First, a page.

# rm -rf: Unix thinks '-rf' is a file not an option

I run the following command in Terminal on my OS X Snow Leopard laptop:

rm -rf /path/to/directory


Normally, this deletes the directory and all contents/subdirectories. For some reason, though, it now gives the following error message:

rm: –rf: No such file or directory
rm: /path/to/directory: is a directory


I'd be grateful if somebody could share why rm doesn't recognize '-rf' as an option string?

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## migrated from stackoverflow.comSep 11 '10 at 6:19

This question came from our site for professional and enthusiast programmers.

Voted to move to superuser. Stack Overflow is for programming questions. –  jer Sep 11 '10 at 6:17

In your second "code" block, you're using – instead of -.

The – character you're using is not the - ASCII character that is used to prefix command line options, therefore –rf is interpreted as a file name.

Use rm -rf /path/to/directory.

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Nice catch. The character in the quoted rm: –rf: No such file or directory message is U+2013 EN DASH, not the normal option introducing character U+002D HYPHEN-MINUS. Probably the result of copying and pasting some overzealously re-formatted text from a web page of some sort. –  Chris Johnsen Sep 11 '10 at 6:35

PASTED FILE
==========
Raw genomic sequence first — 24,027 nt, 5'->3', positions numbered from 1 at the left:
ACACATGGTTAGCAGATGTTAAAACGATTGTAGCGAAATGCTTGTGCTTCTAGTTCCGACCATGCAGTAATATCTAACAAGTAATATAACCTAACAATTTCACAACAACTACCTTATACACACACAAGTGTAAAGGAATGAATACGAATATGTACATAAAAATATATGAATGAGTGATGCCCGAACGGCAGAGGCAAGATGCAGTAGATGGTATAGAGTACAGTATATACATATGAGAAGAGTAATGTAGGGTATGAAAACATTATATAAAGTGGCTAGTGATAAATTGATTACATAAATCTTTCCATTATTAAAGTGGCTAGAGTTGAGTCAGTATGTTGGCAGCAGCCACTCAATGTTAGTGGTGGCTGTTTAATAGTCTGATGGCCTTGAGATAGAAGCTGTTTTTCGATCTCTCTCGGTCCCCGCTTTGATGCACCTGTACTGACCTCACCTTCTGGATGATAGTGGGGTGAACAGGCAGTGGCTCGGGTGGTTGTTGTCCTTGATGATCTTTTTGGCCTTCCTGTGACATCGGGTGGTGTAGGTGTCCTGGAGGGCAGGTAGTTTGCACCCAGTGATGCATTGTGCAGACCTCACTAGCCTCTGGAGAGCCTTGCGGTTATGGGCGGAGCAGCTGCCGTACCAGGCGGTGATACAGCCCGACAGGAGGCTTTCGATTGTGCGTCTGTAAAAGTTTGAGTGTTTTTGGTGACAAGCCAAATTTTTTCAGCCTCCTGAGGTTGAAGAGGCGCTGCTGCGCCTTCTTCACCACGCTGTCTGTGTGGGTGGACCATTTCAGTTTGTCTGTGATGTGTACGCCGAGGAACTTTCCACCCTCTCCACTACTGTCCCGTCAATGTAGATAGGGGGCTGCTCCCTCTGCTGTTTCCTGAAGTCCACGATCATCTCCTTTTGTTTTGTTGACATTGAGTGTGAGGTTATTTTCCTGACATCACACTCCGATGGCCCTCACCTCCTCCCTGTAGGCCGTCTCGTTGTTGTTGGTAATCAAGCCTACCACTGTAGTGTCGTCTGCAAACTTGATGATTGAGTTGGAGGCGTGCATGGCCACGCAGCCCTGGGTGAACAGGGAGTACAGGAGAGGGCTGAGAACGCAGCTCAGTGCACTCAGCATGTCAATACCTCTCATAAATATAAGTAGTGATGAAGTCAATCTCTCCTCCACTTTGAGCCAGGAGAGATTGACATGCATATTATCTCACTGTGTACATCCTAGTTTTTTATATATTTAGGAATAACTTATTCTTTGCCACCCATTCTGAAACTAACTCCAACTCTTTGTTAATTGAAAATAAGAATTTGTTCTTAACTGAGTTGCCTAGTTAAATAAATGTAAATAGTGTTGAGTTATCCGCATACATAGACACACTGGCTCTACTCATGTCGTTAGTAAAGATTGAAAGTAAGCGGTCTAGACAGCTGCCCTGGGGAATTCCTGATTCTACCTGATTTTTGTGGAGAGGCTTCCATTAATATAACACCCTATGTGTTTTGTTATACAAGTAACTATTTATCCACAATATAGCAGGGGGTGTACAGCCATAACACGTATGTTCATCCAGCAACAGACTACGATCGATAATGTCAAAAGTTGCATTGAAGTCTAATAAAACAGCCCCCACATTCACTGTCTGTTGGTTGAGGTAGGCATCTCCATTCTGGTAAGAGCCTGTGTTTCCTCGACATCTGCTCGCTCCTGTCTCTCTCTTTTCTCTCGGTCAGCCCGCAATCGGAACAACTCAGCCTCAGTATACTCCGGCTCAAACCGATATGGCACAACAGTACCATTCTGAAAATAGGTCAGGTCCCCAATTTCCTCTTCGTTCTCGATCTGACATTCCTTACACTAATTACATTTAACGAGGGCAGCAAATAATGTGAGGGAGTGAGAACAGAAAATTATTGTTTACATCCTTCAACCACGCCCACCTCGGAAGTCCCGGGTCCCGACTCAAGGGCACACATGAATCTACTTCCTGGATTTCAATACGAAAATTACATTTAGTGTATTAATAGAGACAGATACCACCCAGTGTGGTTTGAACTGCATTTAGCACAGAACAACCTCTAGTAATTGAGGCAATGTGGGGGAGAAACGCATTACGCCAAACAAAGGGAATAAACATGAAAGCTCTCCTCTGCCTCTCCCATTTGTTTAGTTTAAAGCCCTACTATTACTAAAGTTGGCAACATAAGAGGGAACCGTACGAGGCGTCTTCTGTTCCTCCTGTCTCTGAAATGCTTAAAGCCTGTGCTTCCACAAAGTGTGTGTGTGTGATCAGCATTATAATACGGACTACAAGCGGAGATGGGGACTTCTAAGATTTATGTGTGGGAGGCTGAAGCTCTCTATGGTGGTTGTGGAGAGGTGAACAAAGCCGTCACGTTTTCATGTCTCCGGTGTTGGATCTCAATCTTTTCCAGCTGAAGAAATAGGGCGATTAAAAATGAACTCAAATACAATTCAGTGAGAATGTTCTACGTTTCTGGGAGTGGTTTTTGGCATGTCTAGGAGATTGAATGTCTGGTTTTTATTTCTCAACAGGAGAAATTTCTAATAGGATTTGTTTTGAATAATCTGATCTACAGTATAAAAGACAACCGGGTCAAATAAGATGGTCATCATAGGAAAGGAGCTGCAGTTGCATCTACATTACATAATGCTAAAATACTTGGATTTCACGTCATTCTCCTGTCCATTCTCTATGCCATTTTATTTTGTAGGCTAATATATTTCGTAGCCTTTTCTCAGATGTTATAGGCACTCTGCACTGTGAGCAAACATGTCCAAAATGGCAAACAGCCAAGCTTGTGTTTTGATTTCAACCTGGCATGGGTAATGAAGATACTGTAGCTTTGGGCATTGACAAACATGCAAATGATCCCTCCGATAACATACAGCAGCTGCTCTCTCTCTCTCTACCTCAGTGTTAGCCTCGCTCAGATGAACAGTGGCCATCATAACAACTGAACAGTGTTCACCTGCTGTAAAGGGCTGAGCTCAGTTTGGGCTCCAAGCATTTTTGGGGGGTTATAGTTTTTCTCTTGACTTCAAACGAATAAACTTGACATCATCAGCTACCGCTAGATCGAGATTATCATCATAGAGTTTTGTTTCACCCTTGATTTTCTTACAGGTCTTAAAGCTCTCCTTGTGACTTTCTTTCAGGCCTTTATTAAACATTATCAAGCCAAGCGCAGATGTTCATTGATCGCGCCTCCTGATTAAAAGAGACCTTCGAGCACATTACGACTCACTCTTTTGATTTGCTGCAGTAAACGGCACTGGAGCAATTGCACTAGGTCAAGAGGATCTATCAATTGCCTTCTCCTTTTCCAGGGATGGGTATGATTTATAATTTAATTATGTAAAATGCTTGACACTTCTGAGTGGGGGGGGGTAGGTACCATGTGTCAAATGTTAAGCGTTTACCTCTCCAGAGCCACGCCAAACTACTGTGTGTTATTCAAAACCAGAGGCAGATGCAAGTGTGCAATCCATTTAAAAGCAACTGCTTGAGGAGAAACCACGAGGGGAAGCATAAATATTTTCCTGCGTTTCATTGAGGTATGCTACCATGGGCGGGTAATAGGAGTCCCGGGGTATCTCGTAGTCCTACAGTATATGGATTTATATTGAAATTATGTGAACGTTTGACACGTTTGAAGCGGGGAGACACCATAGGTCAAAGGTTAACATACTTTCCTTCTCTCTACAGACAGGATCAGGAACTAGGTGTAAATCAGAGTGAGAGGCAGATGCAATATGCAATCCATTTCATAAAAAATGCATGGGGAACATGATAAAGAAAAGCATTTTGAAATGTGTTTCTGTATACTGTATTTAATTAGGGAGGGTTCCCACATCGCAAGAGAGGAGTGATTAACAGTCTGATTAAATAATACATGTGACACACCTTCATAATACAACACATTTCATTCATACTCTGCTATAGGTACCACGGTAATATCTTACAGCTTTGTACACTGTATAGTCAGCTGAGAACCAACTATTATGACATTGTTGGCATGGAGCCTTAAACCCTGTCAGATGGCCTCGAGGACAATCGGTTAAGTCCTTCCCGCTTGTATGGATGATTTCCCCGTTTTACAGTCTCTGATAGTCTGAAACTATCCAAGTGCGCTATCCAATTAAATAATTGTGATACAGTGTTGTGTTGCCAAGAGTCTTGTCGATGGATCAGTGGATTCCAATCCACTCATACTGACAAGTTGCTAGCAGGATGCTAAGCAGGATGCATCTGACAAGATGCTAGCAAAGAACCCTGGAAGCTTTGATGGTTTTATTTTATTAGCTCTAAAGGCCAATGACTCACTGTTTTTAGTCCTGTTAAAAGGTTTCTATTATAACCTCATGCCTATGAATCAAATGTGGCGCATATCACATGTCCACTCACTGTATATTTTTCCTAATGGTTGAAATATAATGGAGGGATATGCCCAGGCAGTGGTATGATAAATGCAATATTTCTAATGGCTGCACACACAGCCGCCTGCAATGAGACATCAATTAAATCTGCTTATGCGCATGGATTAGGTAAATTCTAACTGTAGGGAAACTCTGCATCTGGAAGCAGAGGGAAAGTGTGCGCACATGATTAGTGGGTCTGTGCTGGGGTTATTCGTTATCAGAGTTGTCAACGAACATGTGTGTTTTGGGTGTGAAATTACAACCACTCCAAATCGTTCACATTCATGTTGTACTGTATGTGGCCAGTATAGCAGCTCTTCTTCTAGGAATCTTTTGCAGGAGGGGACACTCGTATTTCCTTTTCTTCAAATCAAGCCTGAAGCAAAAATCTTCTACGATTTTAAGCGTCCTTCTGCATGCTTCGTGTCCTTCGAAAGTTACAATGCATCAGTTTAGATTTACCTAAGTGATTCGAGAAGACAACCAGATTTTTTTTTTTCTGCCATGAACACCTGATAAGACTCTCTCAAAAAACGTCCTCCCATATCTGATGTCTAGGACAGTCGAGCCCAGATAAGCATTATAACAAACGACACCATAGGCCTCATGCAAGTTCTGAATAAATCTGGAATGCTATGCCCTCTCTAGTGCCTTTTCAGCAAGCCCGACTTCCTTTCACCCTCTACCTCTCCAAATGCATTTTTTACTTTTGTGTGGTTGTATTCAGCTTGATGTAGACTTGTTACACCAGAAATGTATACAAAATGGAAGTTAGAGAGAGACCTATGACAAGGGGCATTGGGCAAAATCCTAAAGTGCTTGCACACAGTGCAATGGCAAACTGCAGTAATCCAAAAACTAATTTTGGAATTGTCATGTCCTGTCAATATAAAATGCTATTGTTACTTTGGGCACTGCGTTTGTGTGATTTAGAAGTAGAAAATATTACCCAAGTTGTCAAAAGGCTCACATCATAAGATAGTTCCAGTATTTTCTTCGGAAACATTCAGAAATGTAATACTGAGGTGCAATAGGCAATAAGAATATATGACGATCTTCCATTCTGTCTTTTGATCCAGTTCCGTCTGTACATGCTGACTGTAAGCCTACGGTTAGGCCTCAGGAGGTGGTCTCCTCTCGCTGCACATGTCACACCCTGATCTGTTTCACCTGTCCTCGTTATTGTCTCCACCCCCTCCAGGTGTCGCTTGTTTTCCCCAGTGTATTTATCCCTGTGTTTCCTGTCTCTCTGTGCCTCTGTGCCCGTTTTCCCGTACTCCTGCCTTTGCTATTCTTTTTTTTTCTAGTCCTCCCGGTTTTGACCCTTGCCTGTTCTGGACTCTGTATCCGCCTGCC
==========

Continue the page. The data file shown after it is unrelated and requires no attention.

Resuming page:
You're absolutely right, thanks for the quick response! –  Danny Goodman Sep 12 '10 at 9:57

Is rm aliased to something? rm will interpret -rf as a file name if it somehow has -- in the argument list, as in rm -- -rf /path/directory.

Try it with a backslash in front, which disables aliases. Or use the full path:

\rm -rf /path/directory
/bin/rm -rf /path/directory

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Are you sure you're feeding it the correct path name? If it contains spaces, make sure you include quotation marks.

rm -rf "/my folder/here"

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Just a random thing to try. Have you tried:

rm -r -f /path/to/directory

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